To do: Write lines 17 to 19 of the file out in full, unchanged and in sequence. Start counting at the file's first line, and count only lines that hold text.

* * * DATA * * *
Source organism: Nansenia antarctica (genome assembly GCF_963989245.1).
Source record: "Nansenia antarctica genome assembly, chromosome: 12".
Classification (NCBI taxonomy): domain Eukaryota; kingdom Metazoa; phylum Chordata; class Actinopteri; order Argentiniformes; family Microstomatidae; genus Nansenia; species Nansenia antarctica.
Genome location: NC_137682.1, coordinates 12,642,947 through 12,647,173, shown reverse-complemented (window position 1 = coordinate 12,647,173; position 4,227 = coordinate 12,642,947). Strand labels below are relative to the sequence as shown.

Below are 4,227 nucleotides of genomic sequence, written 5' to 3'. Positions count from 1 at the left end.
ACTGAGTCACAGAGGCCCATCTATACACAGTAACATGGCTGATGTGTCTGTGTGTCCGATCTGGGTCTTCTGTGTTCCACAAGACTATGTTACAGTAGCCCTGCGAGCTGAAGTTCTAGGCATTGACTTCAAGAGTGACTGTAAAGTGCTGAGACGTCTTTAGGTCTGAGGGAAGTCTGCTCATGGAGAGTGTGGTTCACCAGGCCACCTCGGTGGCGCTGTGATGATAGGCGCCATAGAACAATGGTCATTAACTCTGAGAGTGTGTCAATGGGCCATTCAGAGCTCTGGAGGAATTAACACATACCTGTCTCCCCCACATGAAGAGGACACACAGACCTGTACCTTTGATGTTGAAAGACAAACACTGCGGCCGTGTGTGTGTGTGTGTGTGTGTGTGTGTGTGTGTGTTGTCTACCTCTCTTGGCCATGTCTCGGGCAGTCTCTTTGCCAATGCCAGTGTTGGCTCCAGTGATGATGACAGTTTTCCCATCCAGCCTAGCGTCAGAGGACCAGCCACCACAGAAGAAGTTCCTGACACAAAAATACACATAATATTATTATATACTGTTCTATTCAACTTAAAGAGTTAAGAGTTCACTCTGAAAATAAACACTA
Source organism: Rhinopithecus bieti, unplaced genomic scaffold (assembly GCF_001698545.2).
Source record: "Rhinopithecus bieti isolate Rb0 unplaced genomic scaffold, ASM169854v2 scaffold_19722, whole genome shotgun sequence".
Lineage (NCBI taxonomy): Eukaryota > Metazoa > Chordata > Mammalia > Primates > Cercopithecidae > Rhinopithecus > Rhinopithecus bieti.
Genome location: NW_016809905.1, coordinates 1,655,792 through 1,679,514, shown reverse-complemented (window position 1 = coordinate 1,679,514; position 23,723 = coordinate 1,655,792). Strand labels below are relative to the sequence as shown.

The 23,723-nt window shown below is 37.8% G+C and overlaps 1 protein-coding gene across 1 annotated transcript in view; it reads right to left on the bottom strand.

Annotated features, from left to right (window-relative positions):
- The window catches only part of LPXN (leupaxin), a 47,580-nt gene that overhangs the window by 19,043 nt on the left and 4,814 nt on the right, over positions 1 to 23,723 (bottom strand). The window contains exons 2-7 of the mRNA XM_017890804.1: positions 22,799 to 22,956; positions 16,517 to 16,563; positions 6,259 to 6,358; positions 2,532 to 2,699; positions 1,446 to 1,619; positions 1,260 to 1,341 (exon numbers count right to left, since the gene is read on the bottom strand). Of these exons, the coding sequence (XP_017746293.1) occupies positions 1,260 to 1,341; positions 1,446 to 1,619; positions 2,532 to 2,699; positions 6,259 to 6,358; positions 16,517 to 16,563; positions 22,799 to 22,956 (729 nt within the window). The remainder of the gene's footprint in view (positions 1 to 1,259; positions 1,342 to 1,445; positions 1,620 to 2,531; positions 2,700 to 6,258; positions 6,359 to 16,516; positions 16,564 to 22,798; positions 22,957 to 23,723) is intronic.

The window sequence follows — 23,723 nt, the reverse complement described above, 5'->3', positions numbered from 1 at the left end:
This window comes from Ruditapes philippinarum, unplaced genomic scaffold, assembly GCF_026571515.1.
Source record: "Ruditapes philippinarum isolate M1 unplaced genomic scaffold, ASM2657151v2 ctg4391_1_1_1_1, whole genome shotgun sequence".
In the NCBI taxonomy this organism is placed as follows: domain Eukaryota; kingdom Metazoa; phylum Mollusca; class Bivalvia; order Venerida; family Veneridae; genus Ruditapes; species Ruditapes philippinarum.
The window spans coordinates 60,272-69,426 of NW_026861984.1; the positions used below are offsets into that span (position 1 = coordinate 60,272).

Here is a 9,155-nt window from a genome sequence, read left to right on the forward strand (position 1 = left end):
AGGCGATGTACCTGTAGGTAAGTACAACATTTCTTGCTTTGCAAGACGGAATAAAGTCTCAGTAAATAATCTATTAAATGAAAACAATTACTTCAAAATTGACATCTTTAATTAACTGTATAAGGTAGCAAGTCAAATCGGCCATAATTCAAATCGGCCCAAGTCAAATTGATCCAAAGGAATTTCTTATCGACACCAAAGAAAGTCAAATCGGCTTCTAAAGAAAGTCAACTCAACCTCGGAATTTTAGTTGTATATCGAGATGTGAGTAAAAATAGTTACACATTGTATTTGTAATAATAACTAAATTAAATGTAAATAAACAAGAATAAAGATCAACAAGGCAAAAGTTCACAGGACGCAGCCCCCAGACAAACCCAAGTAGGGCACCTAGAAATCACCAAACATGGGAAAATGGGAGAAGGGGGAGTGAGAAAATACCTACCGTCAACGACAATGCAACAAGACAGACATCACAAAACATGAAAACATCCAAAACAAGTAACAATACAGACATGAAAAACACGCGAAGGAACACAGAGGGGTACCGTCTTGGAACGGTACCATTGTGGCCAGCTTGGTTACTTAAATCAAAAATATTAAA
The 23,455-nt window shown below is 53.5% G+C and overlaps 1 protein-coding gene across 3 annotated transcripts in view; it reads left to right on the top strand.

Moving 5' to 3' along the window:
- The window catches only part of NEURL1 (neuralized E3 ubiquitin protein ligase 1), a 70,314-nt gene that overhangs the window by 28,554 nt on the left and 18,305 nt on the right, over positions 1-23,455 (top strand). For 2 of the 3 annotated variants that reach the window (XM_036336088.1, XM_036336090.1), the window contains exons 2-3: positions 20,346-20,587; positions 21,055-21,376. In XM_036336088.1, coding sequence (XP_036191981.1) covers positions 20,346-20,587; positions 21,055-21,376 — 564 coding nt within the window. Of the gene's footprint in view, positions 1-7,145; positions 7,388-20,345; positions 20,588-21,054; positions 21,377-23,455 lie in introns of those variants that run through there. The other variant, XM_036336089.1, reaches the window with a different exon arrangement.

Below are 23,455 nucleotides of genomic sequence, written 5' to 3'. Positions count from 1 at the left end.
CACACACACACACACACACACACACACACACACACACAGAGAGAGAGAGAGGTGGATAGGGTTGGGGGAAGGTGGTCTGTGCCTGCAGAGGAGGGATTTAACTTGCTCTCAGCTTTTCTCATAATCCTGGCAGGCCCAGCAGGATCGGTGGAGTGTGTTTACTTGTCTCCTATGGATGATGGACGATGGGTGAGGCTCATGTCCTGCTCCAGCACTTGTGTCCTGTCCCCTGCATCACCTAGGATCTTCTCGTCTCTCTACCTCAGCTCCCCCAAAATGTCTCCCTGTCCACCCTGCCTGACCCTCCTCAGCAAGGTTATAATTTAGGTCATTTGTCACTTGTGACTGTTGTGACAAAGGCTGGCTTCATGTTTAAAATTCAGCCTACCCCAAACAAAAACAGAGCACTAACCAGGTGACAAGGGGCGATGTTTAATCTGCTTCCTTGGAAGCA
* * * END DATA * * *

In the NCBI taxonomy this organism is placed as follows: domain Eukaryota; kingdom Metazoa; phylum Mollusca; class Bivalvia; order Venerida; family Veneridae; genus Ruditapes; species Ruditapes philippinarum.
The window spans coordinates 60,272-69,426 of NW_026861984.1; the positions used below are offsets into that span (position 1 = coordinate 60,272).

Here is a 9,155-nt window from a genome sequence, read left to right on the forward strand (position 1 = left end):